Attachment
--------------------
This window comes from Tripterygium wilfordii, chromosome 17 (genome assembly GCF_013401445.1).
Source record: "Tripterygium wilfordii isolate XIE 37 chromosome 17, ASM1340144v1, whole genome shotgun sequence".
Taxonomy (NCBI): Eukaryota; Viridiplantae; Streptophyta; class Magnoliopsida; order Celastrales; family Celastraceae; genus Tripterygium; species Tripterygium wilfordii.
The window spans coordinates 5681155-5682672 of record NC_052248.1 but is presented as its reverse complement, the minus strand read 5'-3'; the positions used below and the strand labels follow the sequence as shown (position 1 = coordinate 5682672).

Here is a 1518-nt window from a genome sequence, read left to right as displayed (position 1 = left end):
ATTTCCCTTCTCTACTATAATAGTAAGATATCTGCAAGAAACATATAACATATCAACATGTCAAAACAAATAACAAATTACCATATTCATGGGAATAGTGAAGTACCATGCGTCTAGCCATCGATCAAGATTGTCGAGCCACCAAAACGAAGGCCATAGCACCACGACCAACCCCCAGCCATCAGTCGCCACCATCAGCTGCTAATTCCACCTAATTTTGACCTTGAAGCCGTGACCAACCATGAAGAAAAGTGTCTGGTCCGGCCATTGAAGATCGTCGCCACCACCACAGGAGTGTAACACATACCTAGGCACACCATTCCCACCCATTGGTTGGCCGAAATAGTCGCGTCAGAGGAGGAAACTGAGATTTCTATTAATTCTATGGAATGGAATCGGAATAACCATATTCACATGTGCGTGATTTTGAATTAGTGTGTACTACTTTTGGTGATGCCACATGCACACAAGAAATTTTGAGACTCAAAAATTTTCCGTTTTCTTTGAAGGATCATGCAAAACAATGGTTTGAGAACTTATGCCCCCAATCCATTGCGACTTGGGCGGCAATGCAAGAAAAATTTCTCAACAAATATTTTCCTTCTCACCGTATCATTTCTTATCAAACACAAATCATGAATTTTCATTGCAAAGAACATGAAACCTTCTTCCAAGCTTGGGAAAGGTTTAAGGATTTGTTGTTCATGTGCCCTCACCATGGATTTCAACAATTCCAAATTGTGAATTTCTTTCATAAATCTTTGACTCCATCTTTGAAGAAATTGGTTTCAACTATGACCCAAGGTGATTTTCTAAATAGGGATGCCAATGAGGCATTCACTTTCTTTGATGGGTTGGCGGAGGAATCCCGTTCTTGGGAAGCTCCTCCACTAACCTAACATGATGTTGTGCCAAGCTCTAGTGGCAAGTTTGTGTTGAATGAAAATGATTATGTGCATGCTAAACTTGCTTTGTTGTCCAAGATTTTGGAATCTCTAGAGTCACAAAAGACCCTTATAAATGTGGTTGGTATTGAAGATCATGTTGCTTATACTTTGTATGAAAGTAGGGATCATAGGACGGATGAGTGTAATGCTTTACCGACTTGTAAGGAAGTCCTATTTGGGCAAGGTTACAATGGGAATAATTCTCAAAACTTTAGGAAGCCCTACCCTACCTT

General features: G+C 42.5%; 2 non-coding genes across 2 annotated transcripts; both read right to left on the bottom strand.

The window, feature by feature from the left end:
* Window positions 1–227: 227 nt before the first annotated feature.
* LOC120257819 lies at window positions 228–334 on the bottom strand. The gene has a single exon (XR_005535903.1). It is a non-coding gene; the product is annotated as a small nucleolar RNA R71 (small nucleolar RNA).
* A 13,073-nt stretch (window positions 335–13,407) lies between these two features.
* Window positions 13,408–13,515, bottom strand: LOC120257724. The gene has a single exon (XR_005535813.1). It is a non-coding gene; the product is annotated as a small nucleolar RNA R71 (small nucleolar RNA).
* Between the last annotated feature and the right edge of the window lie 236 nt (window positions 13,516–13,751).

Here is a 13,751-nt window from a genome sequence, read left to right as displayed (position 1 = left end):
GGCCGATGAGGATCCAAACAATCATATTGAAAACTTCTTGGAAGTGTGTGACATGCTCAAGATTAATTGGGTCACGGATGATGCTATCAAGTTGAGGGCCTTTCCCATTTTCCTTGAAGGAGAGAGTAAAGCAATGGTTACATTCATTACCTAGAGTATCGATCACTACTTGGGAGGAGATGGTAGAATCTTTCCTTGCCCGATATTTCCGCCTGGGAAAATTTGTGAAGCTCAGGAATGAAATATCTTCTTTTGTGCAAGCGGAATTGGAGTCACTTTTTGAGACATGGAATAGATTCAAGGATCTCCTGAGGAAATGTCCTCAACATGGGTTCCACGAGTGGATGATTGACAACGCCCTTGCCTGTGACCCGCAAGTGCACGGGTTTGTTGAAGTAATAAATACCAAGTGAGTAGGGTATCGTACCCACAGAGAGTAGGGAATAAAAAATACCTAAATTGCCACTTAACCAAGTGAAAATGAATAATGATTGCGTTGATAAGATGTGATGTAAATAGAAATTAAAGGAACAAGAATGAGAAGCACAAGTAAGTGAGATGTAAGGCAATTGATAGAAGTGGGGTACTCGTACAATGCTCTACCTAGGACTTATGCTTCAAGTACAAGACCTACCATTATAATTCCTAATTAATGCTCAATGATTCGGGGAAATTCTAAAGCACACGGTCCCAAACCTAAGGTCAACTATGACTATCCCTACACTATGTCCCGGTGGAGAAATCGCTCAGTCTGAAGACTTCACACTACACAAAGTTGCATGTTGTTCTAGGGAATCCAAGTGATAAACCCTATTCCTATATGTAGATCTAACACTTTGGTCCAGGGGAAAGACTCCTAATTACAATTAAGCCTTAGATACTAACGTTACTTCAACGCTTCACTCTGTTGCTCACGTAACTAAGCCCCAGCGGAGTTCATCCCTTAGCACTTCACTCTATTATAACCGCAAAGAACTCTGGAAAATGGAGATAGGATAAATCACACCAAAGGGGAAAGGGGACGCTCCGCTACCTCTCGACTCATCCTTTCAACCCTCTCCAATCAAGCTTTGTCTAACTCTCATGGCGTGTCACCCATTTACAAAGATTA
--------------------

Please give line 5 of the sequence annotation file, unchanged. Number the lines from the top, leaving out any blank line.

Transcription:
Here is a 1518-nt window from a genome sequence, read left to right as displayed (position 1 = left end):